The north pole is the south pole. Earth’s north magnetic pole is actually the south pole of its magnetic field — a compass needle points “north” because opposites attract.
Can this loop of string be freed from its wire? Stewart Coffin, who devised the puzzle in 1974, writes, “I soon became convinced that this was impossible, but being a novice in the field of topology, I was at a loss for any sort of formal proof.” He published the challenge in a newsletter and has been receiving requests for a solution ever since. Adding to the confusion, in 1976 a British puzzle editor mistakenly claimed with that Coffin’s creation was equivalent to another puzzle with a known solution, and Pieter van Delft and Jack Botermans published an amusingly bewildering “solution” of their own in their 1978 book Creative Puzzles of the World.
In the meantime, fans around the world have continued to experiment, and mathematicians Inta Bertuccioni and Paul Melvin have both offered proofs that the puzzle is unsolvable. “Whoever would have guessed that this little bent piece of scrap wire and loop of string would launch itself on an odyssey that would carry it around the world?” Coffin writes. “Will it mischievously rise again, perhaps disguised in another form, as topological puzzles so often do?”
An anonymous proof that heaven is hotter than hell, from Applied Optics, August 1972:
The temperature of Heaven can be rather accurately computed from available data. Our authority is the Bible: Isaiah 30:26 reads, Moreover the light of the Moon shall be as the light of the Sun and the light of the Sun shall be sevenfold, as the light of seven days. Thus Heaven receives from the Moon as much radiation as the Earth does from the Sun and in addition seven times seven (forty-nine) times as much as the Earth does from the Sun, or fifty times in all. The light we receive from the Moon is a ten-thousandth of the light we receive from the Sun, so we can ignore that. With these data we can compute the temperature of Heaven: The radiation falling on Heaven will heat it to the point where the heat lost by radiation is just equal to the heat received by radiation. In other words, Heaven loses fifty times as much heat as the Earth by radiation. Using the Stefan-Boltzmann fourth-power law for radiation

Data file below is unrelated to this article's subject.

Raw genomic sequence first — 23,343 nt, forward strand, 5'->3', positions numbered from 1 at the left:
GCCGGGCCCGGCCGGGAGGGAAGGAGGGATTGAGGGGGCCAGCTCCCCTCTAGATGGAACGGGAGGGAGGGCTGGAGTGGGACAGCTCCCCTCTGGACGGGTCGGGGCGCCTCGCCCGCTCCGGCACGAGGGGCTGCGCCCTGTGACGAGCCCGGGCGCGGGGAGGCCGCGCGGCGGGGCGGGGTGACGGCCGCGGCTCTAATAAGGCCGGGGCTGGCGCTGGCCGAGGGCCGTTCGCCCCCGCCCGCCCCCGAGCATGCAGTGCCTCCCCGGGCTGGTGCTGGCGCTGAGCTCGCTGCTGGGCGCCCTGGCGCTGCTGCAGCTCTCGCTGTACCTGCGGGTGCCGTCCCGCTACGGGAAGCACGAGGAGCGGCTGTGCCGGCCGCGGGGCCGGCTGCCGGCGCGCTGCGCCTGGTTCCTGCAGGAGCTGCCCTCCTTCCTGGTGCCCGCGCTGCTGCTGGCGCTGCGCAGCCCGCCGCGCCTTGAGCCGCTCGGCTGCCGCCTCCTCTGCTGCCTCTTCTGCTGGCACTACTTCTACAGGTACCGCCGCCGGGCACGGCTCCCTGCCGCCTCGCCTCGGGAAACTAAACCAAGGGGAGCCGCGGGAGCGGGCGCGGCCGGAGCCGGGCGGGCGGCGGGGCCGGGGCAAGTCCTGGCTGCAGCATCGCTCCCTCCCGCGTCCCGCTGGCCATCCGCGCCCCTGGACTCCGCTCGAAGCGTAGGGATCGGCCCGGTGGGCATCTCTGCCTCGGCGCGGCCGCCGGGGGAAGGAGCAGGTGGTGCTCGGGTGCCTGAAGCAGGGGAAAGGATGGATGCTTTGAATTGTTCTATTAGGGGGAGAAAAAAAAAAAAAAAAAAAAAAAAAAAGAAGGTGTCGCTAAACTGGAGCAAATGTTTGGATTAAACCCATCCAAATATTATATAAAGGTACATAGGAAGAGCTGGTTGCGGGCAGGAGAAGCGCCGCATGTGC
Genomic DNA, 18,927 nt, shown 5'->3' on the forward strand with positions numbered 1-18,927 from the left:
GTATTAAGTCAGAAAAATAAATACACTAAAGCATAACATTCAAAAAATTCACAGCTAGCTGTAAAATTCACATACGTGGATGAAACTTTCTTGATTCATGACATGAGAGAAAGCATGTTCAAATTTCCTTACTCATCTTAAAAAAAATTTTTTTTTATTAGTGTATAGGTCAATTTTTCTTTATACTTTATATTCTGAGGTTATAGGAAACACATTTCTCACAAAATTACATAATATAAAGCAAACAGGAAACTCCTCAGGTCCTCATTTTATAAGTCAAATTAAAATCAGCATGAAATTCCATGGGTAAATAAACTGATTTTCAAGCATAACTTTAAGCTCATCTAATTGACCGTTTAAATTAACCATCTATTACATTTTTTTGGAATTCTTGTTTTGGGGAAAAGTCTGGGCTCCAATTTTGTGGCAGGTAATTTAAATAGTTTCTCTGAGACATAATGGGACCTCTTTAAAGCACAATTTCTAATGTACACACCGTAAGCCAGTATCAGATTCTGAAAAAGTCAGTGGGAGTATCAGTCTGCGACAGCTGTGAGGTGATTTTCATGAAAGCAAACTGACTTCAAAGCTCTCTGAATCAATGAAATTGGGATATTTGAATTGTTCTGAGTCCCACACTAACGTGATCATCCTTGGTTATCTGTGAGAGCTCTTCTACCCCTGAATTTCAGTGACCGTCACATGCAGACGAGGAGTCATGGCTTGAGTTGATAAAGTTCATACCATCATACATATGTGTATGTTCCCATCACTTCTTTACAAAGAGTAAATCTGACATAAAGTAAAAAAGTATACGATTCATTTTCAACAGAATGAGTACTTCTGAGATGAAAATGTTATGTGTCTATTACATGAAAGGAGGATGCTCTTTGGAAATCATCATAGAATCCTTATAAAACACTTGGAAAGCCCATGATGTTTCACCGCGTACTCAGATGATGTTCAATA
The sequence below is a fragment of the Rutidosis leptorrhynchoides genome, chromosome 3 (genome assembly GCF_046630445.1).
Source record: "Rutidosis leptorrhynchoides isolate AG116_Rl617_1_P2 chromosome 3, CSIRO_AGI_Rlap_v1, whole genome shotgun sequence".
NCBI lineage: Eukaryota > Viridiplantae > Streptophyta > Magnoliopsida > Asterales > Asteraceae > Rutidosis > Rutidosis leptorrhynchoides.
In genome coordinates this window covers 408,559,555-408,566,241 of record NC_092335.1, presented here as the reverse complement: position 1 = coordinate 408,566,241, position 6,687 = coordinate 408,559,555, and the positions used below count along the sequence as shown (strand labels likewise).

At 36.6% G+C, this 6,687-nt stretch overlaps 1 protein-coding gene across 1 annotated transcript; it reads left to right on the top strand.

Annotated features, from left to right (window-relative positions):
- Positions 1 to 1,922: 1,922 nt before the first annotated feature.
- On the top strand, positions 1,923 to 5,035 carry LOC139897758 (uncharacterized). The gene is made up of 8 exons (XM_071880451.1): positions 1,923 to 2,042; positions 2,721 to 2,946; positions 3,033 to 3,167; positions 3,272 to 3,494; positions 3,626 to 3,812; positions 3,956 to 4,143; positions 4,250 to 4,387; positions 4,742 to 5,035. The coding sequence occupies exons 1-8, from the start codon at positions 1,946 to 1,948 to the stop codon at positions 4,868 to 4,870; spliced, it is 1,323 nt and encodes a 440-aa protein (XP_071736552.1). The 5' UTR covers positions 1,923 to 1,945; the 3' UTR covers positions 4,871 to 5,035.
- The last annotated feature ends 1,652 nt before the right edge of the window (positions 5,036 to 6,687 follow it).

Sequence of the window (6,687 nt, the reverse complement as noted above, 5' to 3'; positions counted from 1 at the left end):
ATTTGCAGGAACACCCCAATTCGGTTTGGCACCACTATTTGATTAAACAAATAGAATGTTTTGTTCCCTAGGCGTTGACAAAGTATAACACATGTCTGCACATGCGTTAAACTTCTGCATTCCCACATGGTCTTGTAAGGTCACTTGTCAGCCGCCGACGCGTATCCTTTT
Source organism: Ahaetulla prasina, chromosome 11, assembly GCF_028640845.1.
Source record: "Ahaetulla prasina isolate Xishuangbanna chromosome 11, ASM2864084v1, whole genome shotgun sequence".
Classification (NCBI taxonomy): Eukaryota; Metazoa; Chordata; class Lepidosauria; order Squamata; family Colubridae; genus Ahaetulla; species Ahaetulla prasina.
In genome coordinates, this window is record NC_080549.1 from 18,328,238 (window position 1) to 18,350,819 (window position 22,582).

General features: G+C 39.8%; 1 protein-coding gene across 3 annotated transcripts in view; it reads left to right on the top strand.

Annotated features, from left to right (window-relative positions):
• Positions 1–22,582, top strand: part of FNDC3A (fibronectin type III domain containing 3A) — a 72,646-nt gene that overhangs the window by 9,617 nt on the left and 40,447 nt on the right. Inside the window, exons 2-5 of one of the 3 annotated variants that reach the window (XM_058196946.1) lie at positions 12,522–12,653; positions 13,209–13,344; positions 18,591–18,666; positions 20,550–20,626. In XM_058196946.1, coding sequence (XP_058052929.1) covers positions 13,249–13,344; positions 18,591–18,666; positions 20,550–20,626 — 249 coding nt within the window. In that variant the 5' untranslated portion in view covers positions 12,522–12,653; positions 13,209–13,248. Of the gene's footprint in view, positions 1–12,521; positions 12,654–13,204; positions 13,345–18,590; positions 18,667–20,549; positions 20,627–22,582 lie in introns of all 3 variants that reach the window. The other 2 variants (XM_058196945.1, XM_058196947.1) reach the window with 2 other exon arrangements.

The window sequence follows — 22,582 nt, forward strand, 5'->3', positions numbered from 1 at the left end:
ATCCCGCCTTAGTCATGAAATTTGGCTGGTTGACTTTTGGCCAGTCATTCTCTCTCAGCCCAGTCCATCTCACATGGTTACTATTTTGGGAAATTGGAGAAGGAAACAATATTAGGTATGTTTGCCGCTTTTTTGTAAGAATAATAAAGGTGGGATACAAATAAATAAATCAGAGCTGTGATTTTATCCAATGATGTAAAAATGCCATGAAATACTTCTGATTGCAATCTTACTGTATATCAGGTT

where E is the absolute temperature of the Earth — 300K. This gives H as 798K absolute (525°C).
The exact temperature of Hell cannot be computed but it must be less than 444.6°C, the temperature at which brimstone or sulfur changes from a liquid to a gas. Revelations 21:8: But the fearful and unbelieving … shall have their part in the lake which burneth with fire and brimstone. A lake of molten brimstone means that its temperature must be below the boiling point, which is 444.6°C. (Above that point it would be a vapor, not a lake.)
We have then, temperature of Heaven, 525°C. Temperature of Hell, less than 445°C. Therefore, Heaven is hotter than Hell.
While a student at Cambridge, Paul Dirac attended a mathematical congress that posed the following problem:
After a big day’s catch, three fisherman go to sleep next to their pile of fish. During the night, one fisherman decides to go home. He divides the fish in three and finds that this leaves one extra fish. He throws this into the water, takes one third of the remaining fish, and departs.
The second fisherman awakes. Not knowing that the first has left, he too divides the fish into three piles, finds one fish left over, discards it, and takes a third of the remainder. The third fisherman does the same. What is the least number of fish that the fishermen could have started with?
Dirac proposed that they had begun with -2 fish. The first fisherman threw one into the water, leaving -3, and took a third of this, leaving -2. The second and third fisherman followed suit.